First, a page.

When once a man is perswaded, that even to de­stroy himselfe is the best way to provide for him­selfe, Answ. When a man must seeke God with oppo­sition to himselfe. and that to let himselfe goe, and his credit and life, and give up all to God, is that whereby he shall put himselfe into a better condition; when a man is perswaded of this, then you see both doe stand to­gether. And wee never doe exhort a man to seeke God in opposition to himselfe, but when it is best for him so to doe, not to give himselfe up to any thing that shall bee an immediate hurt to him; but when It is best for him. otherwise it would be worse for him, and when let­ting himselfe goe is the next way to happinesse; and then a man may bee exhorted to it, when hee shall bee perswaded that his good is contained in God more than in himselfe; as we say the being of an accident is more in the subject than it selfe; so as take away the subject, and the very separation is a destruction to it: So it is with the creature which hath no bottome of it selfe, so as the separation of it from God is the destruction of it, as on the contrary [Page 145] the keeping of it close unto God, though in a case that seemes to bee the ruine of it, is its happinesse and perfection. As for example, when Abraham should have destroyed his sonne by offering him up, he thought he should not lose by it, nor Isaac neither: he thought with himselfe, God hath com­manded me to do it, and I never yet lost by keeping any commandement he gave mee; God is able to raise him up againe. I never yet was a loser by him, and on the contrary I shall be sure to be a loser, and my sonne also if I doe it not. It is indeed im­possible, that if a man should simply be a loser, that hee should doe thus; but when he considers that though hee bee destroyed at present, yet hee be­lieves it will be for his good; and so it will bee in­deed: As take a beame of the Sunne, the way to Simile. preserve it, is not to keepe it by it selfe, the being of it depends upon the Sunne; take the Sun away, and it perisheth for ever: but yet though it should come to be obseured, and so cut off for a while, yet because the Sun remaines still, therefore when the Sun shines forth againe, it will be renewed againe. Such a thing is the creature being compared with God. If you would preserve the creature in it selfe, it is impossible for it to stand: like a glasse without a bottome, it must fall and breake. When therefore this is considered by a man, then he will say, I will be content to deny my selfe, and seeke the LORD, when my selfe comes into competition with any commandement of his. And let not this seeme strange to you, that the best way to make a mans selfe happy, is to resigne up himselfe to the [Page 146] utmost to glorify God. You see in common expe­rience that take a Corne that is fallen into the ground: if it continue whole, it perisheth; but if it die, it brings forth an hundred fold. 1 Cor. 15. 36. That which thou sowest, says the Apostle, is not quickened, 1 Cor. 15. 36 except it dye. The Apostle there speakes it of the resurrection: but we may truly apply it to the re­surrection Simile. of a sinner here; that except a man die, that is, be willing to let all hee hath goe, and to expose himselfe to what the Lord shall put upon him, that he perisheth indeed; but if he die, then he is quickned, he shall be a gainer by it; even in this life he shall have an hundred fold. And when this is considered of throughly by a man, he will easily seeke Gods face with neglect of himselfe. And that thus when ever a man suffers any thing for a good conscience in obedience to God, it is the best way to provide for himself; that this I say, is not a mere notion, may appeare by comparing those places together; the first where it is said, Thou shalt love thy neighbour as thy selfe, and thou shalt love God above all, even above thy selfe; and with it also that other, Deut. 10. 13, 14. Thou shalt keepe the Commande­ments of the Lord, which I command thee for thy good. Deut. 10. 13. 14. Now put both together: this is Gods commande­ment, to love God above thy selfe; and all the Commandements are given for thy wealth, for thy good, therefore this amongst the rest. And there­fore denying our selves, when God and our selves come in to competition, is the best way to provide for our selves: therefore set it downe for a conclusi­on, that to have God alone, and to seeke his face [Page 147] thus, is your happinesse. The end of every thing is the perfection of it; now God is the end of the crea­ture, and therefore to get him, is to get thy perfe­ction and happinesse. Againe, we have all from him, as the branch hath all from the root; and therefore as the way for the branch to keepe life in it selfe, is to keepe close to the root; and when it is broken off it dies, so we so long as we cleave to and seeke the Lord, we are preserved. And this was the ground which all the Saints went upon in their sufferings, both of persecution and death; and this was the case of Moses and Paul, when the one wished himselfe rased out of the booke of life, and Paul to be accursed from CHRIST; that is, saith Saint Paul, if this be for Gods glory, and the good of his Church; let me perish. In which though they seemed to imply their immediate de­structon, yet they knew what was ultimately best for themselves.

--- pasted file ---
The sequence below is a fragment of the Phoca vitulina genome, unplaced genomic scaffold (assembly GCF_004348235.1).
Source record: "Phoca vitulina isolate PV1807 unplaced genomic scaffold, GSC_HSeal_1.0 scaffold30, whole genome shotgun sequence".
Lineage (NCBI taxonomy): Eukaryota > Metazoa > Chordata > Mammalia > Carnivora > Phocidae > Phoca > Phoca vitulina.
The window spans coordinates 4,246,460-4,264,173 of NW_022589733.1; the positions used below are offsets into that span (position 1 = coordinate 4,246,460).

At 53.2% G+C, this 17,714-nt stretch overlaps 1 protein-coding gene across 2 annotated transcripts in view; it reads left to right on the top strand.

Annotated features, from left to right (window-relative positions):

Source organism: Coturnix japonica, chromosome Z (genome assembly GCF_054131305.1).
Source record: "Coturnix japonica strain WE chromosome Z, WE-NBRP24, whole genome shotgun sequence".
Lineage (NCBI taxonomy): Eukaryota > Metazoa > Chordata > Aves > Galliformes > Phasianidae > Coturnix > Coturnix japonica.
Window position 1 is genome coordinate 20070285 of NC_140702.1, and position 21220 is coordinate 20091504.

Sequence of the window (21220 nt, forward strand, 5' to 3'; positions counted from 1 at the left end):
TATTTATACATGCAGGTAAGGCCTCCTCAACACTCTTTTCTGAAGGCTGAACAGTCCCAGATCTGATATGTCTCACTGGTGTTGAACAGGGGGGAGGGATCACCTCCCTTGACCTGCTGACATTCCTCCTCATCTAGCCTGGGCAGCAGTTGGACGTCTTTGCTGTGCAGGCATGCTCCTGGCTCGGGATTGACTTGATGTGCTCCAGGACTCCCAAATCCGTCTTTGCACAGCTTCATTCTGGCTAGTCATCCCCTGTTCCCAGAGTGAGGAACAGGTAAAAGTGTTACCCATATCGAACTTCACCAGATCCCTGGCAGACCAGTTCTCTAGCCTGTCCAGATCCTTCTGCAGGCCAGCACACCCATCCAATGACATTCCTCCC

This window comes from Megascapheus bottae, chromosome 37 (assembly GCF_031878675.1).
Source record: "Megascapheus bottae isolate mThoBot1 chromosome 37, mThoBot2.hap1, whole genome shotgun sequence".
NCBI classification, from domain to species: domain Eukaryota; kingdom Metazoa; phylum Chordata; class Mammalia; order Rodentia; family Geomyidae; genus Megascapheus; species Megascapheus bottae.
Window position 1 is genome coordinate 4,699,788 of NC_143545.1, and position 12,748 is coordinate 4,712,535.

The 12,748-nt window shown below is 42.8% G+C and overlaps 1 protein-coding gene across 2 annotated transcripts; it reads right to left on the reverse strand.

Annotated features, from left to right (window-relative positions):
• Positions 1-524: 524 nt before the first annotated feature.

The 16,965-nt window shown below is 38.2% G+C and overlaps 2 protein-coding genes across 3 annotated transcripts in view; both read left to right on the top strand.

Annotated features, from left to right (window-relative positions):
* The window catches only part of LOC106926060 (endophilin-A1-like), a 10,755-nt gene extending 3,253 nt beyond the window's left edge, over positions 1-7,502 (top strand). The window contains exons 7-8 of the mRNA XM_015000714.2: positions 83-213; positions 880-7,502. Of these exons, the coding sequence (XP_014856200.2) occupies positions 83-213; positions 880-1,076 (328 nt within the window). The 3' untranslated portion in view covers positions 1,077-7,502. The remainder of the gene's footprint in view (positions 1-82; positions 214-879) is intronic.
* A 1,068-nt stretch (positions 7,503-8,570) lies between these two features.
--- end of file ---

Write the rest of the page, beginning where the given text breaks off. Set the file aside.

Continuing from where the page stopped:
And this is all the difference betweene a carnall Difference in men in loving them selves. man, and one to whom God hath revealed him­selfe; they both agree in this, they both love them­selves, and seeke their owne happinesse; but they differ in this, that they seeke it in a different way; the one in the LORD, but a carnall man seekes it in himselfe and the creatures: A godly man is so perswaded of God, that he seekes him, and cares not what hee loseth to gaine him; but another man, when hee is told of an invisible God, hee will not trust to things unseene; the things hee sees he will rest upon, and so seekes for an happinesse with­in his owne compasse; and therefore when himselfe [Page 148] comes in competition with the Lord, he lets the Lord goe.